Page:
The kivaloo data storeJust over a year ago, I sat down to a late breakfast with Patrick Collison to discuss his latest startup. At some point over the next couple of hours, we started talking about my online backup service, Tarsnap, and I mentioned that I was keeping my eye on some server-side scalability issues. "I'm OK for the next year at the current growth rate, but then I'll need to get a more sophisticated data store in place to handle block metadata; right now I'm using a very simple, obviously correct, but rather slow data structure."
"I'm impressed with what the rethinks are doing, but it feels like they're doing too much — my data store needs are very minimal," I continued. "Maybe I should just write my own data store; it can't take more than a few months."
I'm very pleased to finally announce the availability of version 1.0.0 of the kivaloo data store as BSD-licensed open source software.
To be fair, kivaloo has been almost-released for a long time. Five months ago I wrote here that the first release of my data store would "be soon" and asked people to suggest possible names for it (the winner: Tim Fletcher, who suggested "kivalu", pronounced "key value"; I changed the spelling slightly, but the essential idea was his). Shortly after writing that blog post, however, I was distracted by porting FreeBSD to EC2 and then by a critical bug in Tarsnap, so it's only recently that I've had a chance to do the last few bits of work needed before kivaloo could be released.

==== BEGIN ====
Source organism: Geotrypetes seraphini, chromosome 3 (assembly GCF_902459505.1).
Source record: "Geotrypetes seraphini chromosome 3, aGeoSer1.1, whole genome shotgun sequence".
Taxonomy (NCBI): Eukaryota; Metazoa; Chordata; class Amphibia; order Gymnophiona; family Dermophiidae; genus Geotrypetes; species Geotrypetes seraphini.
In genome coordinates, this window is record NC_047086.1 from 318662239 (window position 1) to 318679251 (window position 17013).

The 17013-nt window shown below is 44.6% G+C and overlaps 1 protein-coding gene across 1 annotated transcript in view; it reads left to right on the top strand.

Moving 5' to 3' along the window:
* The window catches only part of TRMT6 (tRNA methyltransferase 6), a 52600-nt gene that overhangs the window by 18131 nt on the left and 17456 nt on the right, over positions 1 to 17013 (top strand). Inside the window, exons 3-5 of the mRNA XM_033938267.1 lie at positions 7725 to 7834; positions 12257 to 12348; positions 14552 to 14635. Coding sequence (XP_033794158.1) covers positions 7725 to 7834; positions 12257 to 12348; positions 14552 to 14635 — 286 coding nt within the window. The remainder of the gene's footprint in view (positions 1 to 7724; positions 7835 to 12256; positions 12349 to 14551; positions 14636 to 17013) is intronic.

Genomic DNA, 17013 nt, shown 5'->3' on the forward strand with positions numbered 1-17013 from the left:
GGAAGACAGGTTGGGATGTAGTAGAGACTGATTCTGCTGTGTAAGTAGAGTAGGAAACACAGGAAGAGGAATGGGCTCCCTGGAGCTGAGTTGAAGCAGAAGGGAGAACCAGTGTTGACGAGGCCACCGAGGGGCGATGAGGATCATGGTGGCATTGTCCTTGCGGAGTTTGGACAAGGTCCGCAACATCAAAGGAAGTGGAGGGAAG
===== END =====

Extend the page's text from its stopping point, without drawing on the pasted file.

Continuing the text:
So what is kivaloo? It is a durable, consistent, high-performance key-value data store built out of a background-garbage-collected log-structured B+Tree. Perhaps it's easier to describe what kivaloo isn't:
- It is not a key-blob store like memcached or a key-object store like Redis; each key has a single value of at most 255 bytes associated with it.
- It does not support queries like SimpleDB does; the basic operations are SET, GET, DELETE, and RANGE (which returns all key-value pairs between two specified keys).
- It does not support transactions like ACID databases do; if you want transactions, you can synthesize them at a higher level (kivaloo provides atomic compare-and-set and compare-and-delete operations, so locking can be performed through it).
- It does not provide fast random updates for large data stores like Cassandra; those are incompatible with a high data store : RAM size ratio, and I wanted efficient storage of cold data.
- It is not merely "eventually" consistent like many nosql data stores; kivaloo does not acknowledge a request until data has been written to disk and fsync has returned.
- It doesn't have any concept of users or authorization like most databases do; if you can connect to a listening socket, you can issue requests. (UNIX sockets and firewalls are your friends!)
In short, kivaloo is designed to be exactly what I need for Tarsnap. This is open source software in the time-honoured tradition of scratching an itch; I hope other people will find kivaloo useful and possibly even contribute back, but even if nobody else ever uses kivaloo, it will make a big difference to the Tarsnap server performance and scalability.
Take a look and let me know what you think.